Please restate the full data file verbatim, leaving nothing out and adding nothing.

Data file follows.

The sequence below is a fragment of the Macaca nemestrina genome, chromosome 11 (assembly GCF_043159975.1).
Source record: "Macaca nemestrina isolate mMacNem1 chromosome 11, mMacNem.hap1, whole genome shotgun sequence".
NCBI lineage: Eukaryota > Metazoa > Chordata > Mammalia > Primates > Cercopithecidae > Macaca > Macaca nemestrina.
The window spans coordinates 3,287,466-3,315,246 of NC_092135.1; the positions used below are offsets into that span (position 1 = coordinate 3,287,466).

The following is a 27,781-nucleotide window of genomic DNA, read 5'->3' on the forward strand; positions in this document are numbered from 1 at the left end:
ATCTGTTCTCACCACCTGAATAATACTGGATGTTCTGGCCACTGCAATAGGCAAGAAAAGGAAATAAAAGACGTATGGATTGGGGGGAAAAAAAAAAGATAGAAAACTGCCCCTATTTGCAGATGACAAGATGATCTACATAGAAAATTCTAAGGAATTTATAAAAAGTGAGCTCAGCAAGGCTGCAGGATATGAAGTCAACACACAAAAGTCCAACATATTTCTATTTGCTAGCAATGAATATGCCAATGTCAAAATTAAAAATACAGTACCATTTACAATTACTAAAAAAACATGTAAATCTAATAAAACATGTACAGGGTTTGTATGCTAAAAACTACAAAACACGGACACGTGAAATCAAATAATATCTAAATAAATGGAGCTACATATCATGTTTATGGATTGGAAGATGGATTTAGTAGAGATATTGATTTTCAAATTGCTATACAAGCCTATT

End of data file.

The sequence below is a fragment of the Macaca nemestrina genome, chromosome 11 (assembly GCF_043159975.1).
Source record: "Macaca nemestrina isolate mMacNem1 chromosome 11, mMacNem.hap1, whole genome shotgun sequence".
NCBI lineage: Eukaryota > Metazoa > Chordata > Mammalia > Primates > Cercopithecidae > Macaca > Macaca nemestrina.
The window spans coordinates 3,287,466-3,315,246 of NC_092135.1; the positions used below are offsets into that span (position 1 = coordinate 3,287,466).

The following is a 27,781-nucleotide window of genomic DNA, read 5'->3' on the forward strand; positions in this document are numbered from 1 at the left end:
ATCTGTTCTCACCACCTGAATAATACTGGATGTTCTGGCCACTGCAATAGGCAAGAAAAGGAAATAAAAGACGTATGGATTGGGGGGAAAAAAAAAAGATAGAAAACTGCCCCTATTTGCAGATGACAAGATGATCTACATAGAAAATTCTAAGGAATTTATAAAAAGTGAGCTCAGCAAGGCTGCAGGATATGAAGTCAACACACAAAAGTCCAACATATTTCTATTTGCTAGCAATGAATATGCCAATGTCAAAATTAAAAATACAGTACCATTTACAATTACTAAAAAAACATGTAAATCTAATAAAACATGTACAGGGTTTGTATGCTAAAAACTACAAAACACGGACACGTGAAATCAAATAATATCTAAATAAATGGAGCTACATATCATGTTTATGGATTGGAAGATGGATTTAGTAGAGATATTGATTTTCAAATTGCTATACAAGCCTATT